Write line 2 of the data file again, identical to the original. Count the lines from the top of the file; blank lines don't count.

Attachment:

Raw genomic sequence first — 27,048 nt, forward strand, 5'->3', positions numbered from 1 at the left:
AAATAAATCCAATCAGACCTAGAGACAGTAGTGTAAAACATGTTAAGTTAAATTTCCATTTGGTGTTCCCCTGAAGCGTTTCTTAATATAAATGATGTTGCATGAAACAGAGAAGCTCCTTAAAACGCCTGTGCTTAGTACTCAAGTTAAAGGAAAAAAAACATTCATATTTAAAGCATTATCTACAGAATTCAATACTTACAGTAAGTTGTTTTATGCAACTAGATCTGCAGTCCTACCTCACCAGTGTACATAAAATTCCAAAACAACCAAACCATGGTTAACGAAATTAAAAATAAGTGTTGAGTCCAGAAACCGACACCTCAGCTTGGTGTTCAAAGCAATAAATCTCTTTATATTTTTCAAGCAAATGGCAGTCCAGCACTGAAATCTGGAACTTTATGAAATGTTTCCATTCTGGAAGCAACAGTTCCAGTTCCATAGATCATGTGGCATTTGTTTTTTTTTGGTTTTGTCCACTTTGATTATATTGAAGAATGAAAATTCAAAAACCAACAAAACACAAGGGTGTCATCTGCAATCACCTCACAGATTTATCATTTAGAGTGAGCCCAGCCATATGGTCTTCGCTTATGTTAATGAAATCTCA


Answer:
AAATAAATCCAATCAGACCTAGAGACAGTAGTGTAAAACATGTTAAGTTAAATTTCCATTTGGTGTTCCCCTGAAGCGTTTCTTAATATAAATGATGTTGCATGAAACAGAGAAGCTCCTTAAAACGCCTGTGCTTAGTACTCAAGTTAAAGGAAAAAAAACATTCATATTTAAAGCATTATCTACAGAATTCAATACTTACAGTAAGTTGTTTTATGCAACTAGATCTGCAGTCCTACCTCACCAGTGTACATAAAATTCCAAAACAACCAAACCATGGTTAACGAAATTAAAAATAAGTGTTGAGTCCAGAAACCGACACCTCAGCTTGGTGTTCAAAGCAATAAATCTCTTTATATTTTTCAAGCAAATGGCAGTCCAGCACTGAAATCTGGAACTTTATGAAATGTTTCCATTCTGGAAGCAACAGTTCCAGTTCCATAGATCATGTGGCATTTGTTTTTTTTTGGTTTTGTCCACTTTGATTATATTGAAGAATGAAAATTCAAAAACCAACAAAACACAAGGGTGTCATCTGCAATCACCTCACAGATTTATCATTTAGAGTGAGCCCAGCCATATGGTCTTCGCTTATGTTAATGAAATCTCA